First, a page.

STEP 1: Choose your fabric
There are several things to consider when choosing your fabric, such as how thick and warm, or light and breathable, or how stretchy or taught you want it. I have experimented with several different types of fabric, and here is what I've found:
100% cotton knit: Cotton knits don't have much stretch. This is can be a good thing if you're wearing a heavy toddler, because the fabric "gives" less and is more supportive. On the flip side, the less it gives, the less comfortable it tends to be. Another great thing about 100% cotton though is that it is very light and breathable. I tend to use my 100% cotton wraps in the summer.
100% cotton gauze: I personally haven't made a gauze wrap, but a friend from La Leche League made one because she said it is the most breathable fabric you can use for a wrap. In her opinion, gauze is great because you can even wear it in the water. The drawbacks to gauze is that it's not as stretchy or comfortable as some other fabrics, and you also have to finish the edge with a surger (which I don't have).
95% cotton, 5% spandex knit: In my opinion, this is the most comfortable fabric. It has the perfect amount of stretch to be supportive, yet comfortable. The only drawback is that it is generally pretty thick and can be really hot in the summer. However, I've found that the cotton/spandex rib knits are lighter and more breathable than the standard cotton/spandex knit.
60% cotton, 40% polyester: This fabric is softer than 100% cotton, but not as stretchy as a cotton/spandex blend. It's also more breathable than some cotton/spandex blend fabrics, but I'd have to say that overall it's probably my least favorite fabric to use.
STEP 2: Determine how much fabric you need
The first wrap I ever used was a Sleepy Wrap, which is 5.5 yards long and 20 inches wide. I found that the width was great, but it was a little long. Moby Wraps are even longer... according to different search results I found online, Moby wraps are between 6 and 6.5 yards long and between 24 and 30 inches wide. That's a LOT of fabric in my opinion. It's no wonder so many people feel that Moby Wraps are difficult to tie and uncomfortable to wear!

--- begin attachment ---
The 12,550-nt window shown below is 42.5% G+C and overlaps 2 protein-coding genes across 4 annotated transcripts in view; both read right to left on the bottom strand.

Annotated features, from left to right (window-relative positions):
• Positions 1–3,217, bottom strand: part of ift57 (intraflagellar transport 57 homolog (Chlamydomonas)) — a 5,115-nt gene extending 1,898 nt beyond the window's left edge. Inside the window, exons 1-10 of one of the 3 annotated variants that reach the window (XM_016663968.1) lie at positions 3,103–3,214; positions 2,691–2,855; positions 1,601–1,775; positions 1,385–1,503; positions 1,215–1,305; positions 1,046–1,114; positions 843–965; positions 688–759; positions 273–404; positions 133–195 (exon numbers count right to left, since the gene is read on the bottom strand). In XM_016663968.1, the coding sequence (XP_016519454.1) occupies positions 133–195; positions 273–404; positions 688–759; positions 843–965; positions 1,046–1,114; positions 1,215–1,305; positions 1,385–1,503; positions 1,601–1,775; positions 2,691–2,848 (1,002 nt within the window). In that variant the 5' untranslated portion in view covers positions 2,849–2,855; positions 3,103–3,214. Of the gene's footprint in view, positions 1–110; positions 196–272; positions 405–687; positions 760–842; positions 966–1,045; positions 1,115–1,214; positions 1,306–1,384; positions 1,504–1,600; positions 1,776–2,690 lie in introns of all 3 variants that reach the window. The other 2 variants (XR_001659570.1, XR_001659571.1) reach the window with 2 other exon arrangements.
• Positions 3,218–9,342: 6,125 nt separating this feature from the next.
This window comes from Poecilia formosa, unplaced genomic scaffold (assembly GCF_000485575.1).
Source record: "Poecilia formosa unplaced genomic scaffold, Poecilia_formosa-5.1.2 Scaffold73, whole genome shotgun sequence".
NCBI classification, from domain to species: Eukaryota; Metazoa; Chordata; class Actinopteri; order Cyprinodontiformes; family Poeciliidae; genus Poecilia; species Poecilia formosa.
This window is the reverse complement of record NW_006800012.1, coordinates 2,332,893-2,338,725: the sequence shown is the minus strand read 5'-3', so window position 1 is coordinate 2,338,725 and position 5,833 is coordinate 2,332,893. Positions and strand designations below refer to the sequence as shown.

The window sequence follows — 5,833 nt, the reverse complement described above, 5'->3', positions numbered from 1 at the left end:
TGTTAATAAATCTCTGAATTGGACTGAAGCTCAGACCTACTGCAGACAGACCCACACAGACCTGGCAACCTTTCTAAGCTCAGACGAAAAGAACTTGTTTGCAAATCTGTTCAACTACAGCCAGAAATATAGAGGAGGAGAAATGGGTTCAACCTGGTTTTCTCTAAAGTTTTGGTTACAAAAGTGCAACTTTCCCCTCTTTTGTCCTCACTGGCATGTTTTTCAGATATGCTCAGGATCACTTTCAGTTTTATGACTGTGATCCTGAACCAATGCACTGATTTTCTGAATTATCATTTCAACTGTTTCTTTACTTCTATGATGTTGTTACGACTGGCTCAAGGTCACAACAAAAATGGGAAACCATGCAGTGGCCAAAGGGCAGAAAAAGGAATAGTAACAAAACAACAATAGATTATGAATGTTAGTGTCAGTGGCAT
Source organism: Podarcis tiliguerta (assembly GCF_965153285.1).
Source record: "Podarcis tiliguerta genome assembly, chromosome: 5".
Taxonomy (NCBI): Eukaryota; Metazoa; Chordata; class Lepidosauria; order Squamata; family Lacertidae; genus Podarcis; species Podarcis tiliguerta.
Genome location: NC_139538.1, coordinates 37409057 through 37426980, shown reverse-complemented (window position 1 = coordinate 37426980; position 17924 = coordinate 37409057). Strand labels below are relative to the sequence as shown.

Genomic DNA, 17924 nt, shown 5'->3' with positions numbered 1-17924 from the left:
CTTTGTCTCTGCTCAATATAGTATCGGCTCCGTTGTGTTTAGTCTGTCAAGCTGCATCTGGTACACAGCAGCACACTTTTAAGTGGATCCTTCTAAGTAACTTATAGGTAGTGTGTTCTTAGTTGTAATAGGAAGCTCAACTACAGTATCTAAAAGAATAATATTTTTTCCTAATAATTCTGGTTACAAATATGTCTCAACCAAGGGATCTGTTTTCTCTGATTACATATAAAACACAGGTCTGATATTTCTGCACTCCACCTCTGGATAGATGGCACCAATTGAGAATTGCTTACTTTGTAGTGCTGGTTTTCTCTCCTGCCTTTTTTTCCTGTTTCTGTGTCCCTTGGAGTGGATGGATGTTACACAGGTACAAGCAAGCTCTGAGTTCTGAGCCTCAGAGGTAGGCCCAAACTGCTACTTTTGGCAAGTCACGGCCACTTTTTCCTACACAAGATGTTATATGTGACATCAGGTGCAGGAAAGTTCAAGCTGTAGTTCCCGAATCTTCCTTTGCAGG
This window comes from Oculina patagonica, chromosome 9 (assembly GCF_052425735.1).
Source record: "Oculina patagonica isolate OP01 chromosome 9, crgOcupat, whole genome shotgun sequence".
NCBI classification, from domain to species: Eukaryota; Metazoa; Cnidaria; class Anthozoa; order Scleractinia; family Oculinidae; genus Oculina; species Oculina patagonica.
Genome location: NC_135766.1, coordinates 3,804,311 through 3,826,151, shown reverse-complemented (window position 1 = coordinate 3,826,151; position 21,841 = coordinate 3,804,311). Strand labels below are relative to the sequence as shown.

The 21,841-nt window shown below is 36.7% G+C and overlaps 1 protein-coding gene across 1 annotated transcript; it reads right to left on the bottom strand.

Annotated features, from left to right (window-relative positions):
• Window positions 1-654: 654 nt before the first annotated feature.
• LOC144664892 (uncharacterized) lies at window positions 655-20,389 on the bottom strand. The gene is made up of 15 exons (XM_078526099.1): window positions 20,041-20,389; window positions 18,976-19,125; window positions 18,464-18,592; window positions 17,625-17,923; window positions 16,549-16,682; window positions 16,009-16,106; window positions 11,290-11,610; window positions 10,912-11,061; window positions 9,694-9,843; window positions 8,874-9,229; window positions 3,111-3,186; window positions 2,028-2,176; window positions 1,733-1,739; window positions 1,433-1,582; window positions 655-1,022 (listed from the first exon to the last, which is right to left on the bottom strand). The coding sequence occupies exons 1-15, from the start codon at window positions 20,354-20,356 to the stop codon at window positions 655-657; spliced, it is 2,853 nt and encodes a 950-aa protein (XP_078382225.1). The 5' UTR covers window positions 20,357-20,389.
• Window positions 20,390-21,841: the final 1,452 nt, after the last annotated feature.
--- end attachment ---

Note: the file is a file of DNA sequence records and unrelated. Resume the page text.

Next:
I've found that for me, 5 yards long is the perfect length, and that 20 - 23 inches wide is the proper width. (To give you a frame of reference for determining how much fabric you might need, I'm about 5' 3" and usually wear a size 4.) The width of the fabric I use varies depending on how wide the bolt of fabric is. Bolts of fabric are usually 45" or 60" wide, so if I get one that is 45" wide, I cut it in half and if I get one that's 60" wide, I cut it in thirds.
STEP 3: Fold and cut
This part is really simple, but I took some pictures, since I sometimes have a hard time explaining things...
Fold the fabric in half, length-wise. (Yes, my craft room is tiny... I guess it's not much longer than about 2.5 yards, which is why you see the arm of the chair I'm standing on.)
This next step is optional... There will probably be a funny edge along the outside edge of the fabric with little holes in it. I cut this off so that both sides of the fabric have the same style edge. (That style being, roughly-cut-by-dull-scissors style.)
(And please don't pay attention to the gross, cheap carpet... we're replacing it with wood soon!)
Next, you'll want to take one of the wraps and fold it in half length wise, then fold it in half again. (So for me, that leaves me with a pile of fabric a little over a yard long.)
(It helps if you have a toddler who likes to color... and if you use washable marker!)
Now, just cut along your lines.
I like to cut both ends together so that they are the same, or at least close to it.
STEP 4: Optional finishing touches
It is helpful to to have a quick and easy way to find the center of your wrap. I've done a few different things...
Make a loop from a scrap of ribbon, folded in half and sewn straight across:
This is great, because you can hang the wrap from a hook by the loop. It's also a quick and easy way to be able to find the middle of your wrap.
You can sew a big pocket across the back of your wrap.
This is nice because it adds a bit of detail to the wrap. You could also put a couple of diapers in the pouch, so that you wouldn't have to carry a diaper. A word of advice though... I found that this particular pocket is WAY TOO BIG! It took away too much of the stretch in part of the wrap you want the stretchiest, and diapers and cell phones get lost in a pocket this big. I think it's best if the pocket is about as wide as your child's back. Also, I sewed a smaller pocket inside the big pocket so that my phone wouldn't get lost.
My preferred type of pocket is a small one on the inside of the wrap, like this one:
After making this one though, I discovered two things:
(I just realized this is a horrible picture, because the pocket doesn't blend in with the wrap, but the wrap blends in with the table!)